Tiered Water Elements for your Yard

Fountains with multiple levels can be seen just about anywhere and have been featured in gardens for many years. The regions in the southern region of Europe tend to have a lot of these types of fountains. 4506_7408__59929.jpg While they can be located anywhere, they are most common in the center of building complexes and in popular areas where people gather. All multi-level fountains are beautiful, although some have much more lavish carvings than others.

People love to feature them in spots having a classic look and feel. The fountain should look as old as the rest of the space and fit in accordingly.

The Earliest Water Features

The water from rivers and other sources was initially supplied to the citizens of nearby communities and municipalities through water fountains, whose purpose was largely practical, not artistic. To make water flow through a fountain until the late 1800’s, and produce a jet of water, demanded gravity and a water source such as a spring or lake, situated higher than the fountain. Frequently used as memorials and commemorative edifices, water fountains have impressed travelers from all over the globe throughout the centuries. Simple in style, the 1st water fountains didn't appear much like contemporary fountains. Simple stone basins sculpted from nearby rock were the original fountains, used for religious ceremonies and drinking water.

Stone basins as fountains have been recovered from 2000 BC. The earliest civilizations that made use of fountains relied on gravity to force water through spigots. The location of the fountains was influenced by the water source, which is why you’ll usually find them along aqueducts, canals, or streams. Fountains with flowery decoration started to show up in Rome in approx. 6 B.C., commonly gods and wildlife, made with stone or bronze. The remarkable aqueducts of Rome provided water to the spectacular public fountains, many of which you can travel to today.

How Garden Water Features Improve Your Workplace Surroundings

Your commercial environment can benefit with a garden fountain. An attractive feature such as this will make customers feel welcome to your workplace. In contrast to the more typical fountains found in people’s homes, garden fountains installed in corporate areas should create a lasting impression as well as provide a warm, welcoming ambiance.

Important to the growth of any business, they are a way to attract new customers and make a positive first impression. Garden water fountains, attractive plants, and other elements, will add a bit of nature even in a small spaces. Even larger, more eye-catching garden displays can be set up in business areas that have more open space available. Often times only a little area of land is available to a company and they must find a way to make a lasting impact with what they have.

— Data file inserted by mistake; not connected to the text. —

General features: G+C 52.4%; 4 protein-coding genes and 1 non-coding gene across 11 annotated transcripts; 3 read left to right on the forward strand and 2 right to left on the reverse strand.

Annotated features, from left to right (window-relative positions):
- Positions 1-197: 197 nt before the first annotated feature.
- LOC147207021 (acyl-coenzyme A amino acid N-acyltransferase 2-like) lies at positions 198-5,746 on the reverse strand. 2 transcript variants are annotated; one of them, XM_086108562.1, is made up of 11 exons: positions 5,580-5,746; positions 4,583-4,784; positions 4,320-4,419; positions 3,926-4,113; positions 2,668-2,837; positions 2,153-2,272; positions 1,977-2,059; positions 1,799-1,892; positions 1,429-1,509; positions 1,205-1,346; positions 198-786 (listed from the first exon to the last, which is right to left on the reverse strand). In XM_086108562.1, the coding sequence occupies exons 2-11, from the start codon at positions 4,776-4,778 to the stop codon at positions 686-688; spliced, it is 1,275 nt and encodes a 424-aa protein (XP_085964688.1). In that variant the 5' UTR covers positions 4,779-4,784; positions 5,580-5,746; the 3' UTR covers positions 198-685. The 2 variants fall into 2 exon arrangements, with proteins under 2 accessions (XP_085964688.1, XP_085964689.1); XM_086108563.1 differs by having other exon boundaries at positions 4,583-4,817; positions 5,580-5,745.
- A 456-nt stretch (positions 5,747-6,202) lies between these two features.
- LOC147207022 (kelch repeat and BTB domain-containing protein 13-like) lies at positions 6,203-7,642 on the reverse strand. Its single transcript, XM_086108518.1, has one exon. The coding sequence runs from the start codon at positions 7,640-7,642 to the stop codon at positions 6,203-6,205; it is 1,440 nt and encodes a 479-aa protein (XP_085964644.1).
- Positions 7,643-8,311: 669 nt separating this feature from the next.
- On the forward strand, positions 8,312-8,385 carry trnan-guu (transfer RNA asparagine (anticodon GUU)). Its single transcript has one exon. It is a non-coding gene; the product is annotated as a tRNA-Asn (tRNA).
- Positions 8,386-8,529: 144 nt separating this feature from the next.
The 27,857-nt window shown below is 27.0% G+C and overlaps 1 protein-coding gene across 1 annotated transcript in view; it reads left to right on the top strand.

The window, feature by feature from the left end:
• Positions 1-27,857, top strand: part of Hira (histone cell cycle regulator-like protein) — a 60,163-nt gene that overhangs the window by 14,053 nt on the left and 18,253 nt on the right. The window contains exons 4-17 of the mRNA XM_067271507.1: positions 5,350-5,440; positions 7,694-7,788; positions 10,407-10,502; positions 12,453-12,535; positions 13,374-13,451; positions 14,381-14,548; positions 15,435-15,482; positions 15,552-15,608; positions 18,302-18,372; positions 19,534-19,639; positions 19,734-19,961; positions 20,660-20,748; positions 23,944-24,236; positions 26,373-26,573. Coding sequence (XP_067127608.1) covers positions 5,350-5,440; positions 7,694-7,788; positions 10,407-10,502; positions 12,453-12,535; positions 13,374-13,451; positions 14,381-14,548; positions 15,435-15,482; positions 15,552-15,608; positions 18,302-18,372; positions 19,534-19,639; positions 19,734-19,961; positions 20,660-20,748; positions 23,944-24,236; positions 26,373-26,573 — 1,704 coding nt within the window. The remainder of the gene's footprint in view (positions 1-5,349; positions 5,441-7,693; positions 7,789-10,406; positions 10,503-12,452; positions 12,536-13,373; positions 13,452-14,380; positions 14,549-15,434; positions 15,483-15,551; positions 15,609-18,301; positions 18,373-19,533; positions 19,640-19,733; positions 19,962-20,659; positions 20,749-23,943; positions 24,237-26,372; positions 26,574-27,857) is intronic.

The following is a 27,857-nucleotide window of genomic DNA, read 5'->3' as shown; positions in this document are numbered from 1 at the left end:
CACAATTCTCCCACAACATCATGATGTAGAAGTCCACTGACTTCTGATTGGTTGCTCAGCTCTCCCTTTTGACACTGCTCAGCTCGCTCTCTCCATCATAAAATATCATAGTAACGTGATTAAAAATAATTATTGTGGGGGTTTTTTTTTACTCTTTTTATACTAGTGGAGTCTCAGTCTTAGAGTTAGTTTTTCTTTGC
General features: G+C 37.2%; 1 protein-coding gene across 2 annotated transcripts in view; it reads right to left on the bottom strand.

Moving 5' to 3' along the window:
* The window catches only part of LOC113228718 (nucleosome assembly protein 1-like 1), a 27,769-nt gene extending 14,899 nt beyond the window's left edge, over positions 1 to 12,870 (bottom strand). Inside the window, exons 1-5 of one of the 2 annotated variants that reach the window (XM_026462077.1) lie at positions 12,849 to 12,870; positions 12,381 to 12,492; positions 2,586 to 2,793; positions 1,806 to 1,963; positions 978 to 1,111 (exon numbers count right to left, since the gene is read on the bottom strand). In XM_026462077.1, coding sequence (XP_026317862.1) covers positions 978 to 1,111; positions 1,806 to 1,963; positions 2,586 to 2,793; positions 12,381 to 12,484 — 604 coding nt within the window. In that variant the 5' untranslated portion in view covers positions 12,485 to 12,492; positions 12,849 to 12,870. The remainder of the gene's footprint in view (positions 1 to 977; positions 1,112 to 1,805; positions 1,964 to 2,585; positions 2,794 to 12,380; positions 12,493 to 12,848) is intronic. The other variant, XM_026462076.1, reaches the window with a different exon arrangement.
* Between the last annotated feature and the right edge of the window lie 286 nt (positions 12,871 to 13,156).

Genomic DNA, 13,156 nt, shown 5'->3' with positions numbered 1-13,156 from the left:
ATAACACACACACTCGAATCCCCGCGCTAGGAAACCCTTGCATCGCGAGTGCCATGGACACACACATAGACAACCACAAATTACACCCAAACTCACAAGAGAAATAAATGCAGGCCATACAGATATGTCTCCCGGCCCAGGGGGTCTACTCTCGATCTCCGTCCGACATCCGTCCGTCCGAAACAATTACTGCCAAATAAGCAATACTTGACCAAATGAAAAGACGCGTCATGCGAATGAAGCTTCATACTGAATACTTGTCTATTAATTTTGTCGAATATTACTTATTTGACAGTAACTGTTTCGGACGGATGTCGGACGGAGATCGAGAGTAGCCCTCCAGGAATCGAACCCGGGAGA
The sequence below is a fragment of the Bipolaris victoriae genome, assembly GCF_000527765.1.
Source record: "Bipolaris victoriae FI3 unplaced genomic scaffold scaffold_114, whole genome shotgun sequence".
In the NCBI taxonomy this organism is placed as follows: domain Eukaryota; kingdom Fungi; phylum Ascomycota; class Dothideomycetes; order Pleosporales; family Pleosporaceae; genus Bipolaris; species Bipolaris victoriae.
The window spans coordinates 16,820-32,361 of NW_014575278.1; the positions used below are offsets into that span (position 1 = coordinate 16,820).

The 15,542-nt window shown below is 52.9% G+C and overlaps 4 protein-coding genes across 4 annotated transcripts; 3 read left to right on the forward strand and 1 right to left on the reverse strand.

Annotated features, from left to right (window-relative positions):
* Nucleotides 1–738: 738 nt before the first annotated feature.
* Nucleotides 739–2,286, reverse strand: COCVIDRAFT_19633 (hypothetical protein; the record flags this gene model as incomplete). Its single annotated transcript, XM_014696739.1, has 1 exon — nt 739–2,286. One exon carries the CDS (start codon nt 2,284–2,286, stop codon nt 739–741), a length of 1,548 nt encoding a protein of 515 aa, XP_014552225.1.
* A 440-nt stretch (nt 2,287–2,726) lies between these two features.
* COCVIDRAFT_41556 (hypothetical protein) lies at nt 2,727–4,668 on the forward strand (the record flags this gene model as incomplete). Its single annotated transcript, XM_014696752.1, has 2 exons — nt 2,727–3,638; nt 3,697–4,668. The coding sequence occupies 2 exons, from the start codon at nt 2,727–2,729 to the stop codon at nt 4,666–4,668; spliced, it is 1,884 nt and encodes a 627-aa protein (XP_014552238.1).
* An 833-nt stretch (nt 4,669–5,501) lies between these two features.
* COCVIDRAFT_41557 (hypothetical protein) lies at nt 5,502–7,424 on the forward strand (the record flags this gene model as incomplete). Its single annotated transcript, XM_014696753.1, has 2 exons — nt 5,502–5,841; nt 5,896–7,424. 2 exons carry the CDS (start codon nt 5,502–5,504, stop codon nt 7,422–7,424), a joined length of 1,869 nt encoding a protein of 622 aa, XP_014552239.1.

It all boils down to the need to bring in new business and make an immediate favorable impact. Installing an appealing garden fountain can be your secret weapon to acquiring new customers.

Deciding on the Best Place for Your Water Feature

One of the first things to consider when picking a water fountain is exactly where you intend to put it. The entryway to a hotel or building is a wonderful spot for them, as they offer a lovely welcome to visitors.

If you choose to put yours against a wall, there are fountains designed specifically for this purpose. If you look on the back, you will see a bar or some other piece to secure it against a wall, grate or fence. There are many natural threats such as wind or animals which can knock over your fountain if you do not securely attach it to the wall, so do not neglect to do this as soon as possible.

In open-air places like parks where people tend to sit and take it easy for a few minutes, you will notice one other option – the garden sculpture style.

Agrippa's Astonishing, but Mostly Forgotten Water-Lifting System

Unfortunately, Agrippa’s excellent design for raising water was not mentioned much following 1588, when Andrea Bacci praised it openly. It may possibly have become dated once the Villa Medici was able to get water from the Acqua Felice, the early modern aqueduct, in 1592. Even though its glory was passing, Camillo Agrippa’s concept for raising water was the wonder of its day, exceeding everything crafted in Italy since the days of ancient Rome. There might have been some other impressive water-related works in Renaissance landscapes in the late sixteenth century, such as fountains which played tunes, water caprices (or giochi d’acqua) and even scenographic water displays, but nothing were operated by water that defied gravity.


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